Little wonder so many of them wonder aloud and cry out during political meetings about how to get “their” country back from the scary Others who seem to be peeling fundagelicals’ control away bit by bit. Not once have I seen a Christian get up at one of these meetings and cry aloud, “How can we serve our neighbors better than we are?” or “I want to know how to give everything I have to the poor to better follow Jesus!” No, it’s always “I want my country back!” It’s not about doing loving things for one’s neighbors; it’s about retaking what Christians think belongs to them.
That’s why these Christians sneer at the idea of a suffering-servant Jesus as too feminized and wimpy for their tastes and paint for themselves instead a macho, gun-totin’, wrasslin-watchin’ musclebound Jesus who wouldn’t look much out of place among the Duck Dynasty cast of faux-billies–while the wimminfolk look on adoringly. And that’s why so many of these Christians pine after an imaginary once-upon-a-time when they think their power was uncontested and when their control of society was happily embraced, endorsed, and accepted by everybody who wasn’t in power. This magical time did not exist, and was as far out of reach for most people years ago as Wonderland is for us today, but simple reality is no match for fundagelical dreaming.
People who desperately want power will gravitate to whatever social system they think has the highest likelihood of rewarding them with it, and they will game the system however they must to get the most of it. And once they have it, all they want is more of it–and they really don’t want to see anybody else having it or getting it. They see their chosen idol as a zero-sum game: if they have all of the power available, then nobody else can have any of it. If someone else gets any of it, then that means there’s less of it for them.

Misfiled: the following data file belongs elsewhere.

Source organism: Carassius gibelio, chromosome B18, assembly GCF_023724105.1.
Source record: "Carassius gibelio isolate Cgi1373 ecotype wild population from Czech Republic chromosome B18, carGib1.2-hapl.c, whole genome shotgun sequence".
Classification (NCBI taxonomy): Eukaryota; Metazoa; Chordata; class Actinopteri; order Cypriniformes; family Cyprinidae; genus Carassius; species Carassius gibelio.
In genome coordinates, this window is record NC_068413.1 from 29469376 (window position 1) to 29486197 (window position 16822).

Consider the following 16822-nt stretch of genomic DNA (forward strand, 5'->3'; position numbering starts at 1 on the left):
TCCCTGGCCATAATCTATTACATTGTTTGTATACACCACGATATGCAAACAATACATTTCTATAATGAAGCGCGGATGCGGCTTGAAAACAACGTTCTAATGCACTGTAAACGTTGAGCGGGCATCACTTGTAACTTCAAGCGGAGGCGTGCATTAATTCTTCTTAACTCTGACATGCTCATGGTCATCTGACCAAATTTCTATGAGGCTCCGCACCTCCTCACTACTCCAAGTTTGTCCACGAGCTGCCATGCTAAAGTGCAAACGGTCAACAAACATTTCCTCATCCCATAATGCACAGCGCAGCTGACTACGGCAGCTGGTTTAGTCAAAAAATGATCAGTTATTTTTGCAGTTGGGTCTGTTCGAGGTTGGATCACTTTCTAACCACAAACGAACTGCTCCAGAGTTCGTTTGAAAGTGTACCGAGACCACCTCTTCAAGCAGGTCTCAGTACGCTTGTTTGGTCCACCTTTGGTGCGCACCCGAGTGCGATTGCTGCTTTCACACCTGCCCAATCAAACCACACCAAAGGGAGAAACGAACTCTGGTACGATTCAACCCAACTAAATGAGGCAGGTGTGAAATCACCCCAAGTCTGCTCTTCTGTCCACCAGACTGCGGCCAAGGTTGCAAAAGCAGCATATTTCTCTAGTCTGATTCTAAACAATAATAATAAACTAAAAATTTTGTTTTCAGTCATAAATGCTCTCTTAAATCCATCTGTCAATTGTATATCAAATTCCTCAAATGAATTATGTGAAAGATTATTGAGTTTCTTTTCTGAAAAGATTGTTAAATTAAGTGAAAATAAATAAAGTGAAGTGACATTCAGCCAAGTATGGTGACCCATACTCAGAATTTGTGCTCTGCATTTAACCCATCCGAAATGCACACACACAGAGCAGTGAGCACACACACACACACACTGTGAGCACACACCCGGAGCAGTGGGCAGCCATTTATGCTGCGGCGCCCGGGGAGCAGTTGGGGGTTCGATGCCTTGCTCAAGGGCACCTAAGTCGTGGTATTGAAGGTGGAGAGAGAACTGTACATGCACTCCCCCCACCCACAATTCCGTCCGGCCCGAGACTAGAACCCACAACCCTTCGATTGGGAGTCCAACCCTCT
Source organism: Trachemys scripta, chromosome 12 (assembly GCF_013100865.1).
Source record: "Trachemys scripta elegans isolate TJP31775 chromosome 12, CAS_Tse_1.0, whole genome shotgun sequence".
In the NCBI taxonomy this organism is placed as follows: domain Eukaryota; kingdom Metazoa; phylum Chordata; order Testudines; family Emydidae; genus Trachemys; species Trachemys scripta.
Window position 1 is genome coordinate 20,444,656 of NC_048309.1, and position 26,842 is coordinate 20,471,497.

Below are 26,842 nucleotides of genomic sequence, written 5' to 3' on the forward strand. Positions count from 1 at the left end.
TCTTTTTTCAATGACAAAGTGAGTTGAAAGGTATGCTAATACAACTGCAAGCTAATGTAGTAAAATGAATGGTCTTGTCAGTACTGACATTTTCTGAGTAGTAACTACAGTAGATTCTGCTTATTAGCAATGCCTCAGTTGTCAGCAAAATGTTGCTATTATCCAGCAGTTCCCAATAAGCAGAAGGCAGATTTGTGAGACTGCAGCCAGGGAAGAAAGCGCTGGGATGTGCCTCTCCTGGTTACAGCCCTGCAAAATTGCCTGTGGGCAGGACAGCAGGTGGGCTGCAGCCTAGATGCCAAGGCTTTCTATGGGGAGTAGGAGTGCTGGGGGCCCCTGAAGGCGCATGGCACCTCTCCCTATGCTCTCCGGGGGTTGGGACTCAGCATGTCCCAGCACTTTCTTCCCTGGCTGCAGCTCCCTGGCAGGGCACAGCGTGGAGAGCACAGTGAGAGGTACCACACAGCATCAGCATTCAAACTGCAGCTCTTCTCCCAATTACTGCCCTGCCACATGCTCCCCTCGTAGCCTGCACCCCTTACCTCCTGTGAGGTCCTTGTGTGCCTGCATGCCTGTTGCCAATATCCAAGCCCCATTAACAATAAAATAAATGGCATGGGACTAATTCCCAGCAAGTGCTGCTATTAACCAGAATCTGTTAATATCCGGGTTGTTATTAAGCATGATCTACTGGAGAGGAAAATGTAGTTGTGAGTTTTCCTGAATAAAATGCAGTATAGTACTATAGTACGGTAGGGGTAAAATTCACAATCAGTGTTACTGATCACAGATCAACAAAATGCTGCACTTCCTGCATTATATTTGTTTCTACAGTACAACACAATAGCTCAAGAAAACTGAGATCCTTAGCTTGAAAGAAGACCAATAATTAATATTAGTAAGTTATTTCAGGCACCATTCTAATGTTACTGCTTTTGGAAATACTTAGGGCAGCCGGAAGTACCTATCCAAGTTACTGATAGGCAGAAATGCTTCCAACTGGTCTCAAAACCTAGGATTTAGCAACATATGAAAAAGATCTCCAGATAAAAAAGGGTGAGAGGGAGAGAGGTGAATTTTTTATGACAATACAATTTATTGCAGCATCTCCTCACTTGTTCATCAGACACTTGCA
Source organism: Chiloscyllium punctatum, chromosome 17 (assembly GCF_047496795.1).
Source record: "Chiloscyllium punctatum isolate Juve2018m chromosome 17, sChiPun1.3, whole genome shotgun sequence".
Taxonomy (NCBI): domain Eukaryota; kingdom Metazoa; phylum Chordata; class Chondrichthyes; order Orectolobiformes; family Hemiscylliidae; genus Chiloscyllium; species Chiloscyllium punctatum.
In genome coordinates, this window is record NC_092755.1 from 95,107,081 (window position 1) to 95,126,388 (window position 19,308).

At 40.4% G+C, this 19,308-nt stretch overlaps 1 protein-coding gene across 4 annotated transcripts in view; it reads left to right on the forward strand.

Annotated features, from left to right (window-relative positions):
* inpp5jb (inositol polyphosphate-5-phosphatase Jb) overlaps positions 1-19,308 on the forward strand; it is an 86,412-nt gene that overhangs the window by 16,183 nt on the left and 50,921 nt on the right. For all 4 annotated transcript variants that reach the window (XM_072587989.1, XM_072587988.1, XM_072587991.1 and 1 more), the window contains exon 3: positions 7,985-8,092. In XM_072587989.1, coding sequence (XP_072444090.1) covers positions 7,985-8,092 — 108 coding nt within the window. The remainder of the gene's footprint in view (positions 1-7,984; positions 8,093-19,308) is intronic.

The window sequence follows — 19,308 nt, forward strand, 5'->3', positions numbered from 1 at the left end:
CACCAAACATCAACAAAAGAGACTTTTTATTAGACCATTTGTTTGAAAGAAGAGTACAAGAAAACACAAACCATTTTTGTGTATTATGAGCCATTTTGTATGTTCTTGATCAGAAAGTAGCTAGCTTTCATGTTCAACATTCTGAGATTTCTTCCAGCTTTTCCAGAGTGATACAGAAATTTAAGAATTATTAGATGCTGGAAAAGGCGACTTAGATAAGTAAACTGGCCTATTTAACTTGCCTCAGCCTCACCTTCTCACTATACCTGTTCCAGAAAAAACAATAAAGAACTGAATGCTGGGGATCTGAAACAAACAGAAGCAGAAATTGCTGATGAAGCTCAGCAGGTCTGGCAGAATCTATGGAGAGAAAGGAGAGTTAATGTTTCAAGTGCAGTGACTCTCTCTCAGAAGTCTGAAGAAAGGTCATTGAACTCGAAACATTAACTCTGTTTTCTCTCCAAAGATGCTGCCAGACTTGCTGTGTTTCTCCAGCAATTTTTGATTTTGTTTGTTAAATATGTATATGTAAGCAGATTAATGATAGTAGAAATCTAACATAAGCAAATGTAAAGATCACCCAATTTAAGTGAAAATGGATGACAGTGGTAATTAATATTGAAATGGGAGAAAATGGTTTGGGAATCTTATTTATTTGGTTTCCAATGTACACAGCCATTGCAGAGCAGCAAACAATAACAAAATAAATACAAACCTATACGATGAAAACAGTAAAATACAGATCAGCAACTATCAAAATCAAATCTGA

Second Principle: Power is a Meta-Religion.
The lust for power, just like misogyny, transcends religion. Long before our primitive ancestors began making up myths to explain where the sun goes at night, they were vying for power and jealously guarding it. Even animals do it, as anybody who’s ever tried to introduce a new housecat to a houseful of pets can attest. And long after our species looks at religion as a quaint holdover from olden times, they will be doing the exact same thing people have always done to gain and keep power.
Religion could be looked at as a means of acquiring, holding, and increasing power, as well as a conduit for expressing it. For all the ministers who get into the field of ministry really wanting to do some good and help people, there are way too many hucksters who see it as the easiest and most effective way for them to get power for the least effort and time. It’s an irresistible equation. And it sure doesn’t take long to notice that many of the biggest-name preachers revel in the attention, power, and glory they’ve grabbed for themselves. They wallow in a level of fame that the itinerant apocalyptic preacher featured in the Gospels would never have recognized, much less endorsed.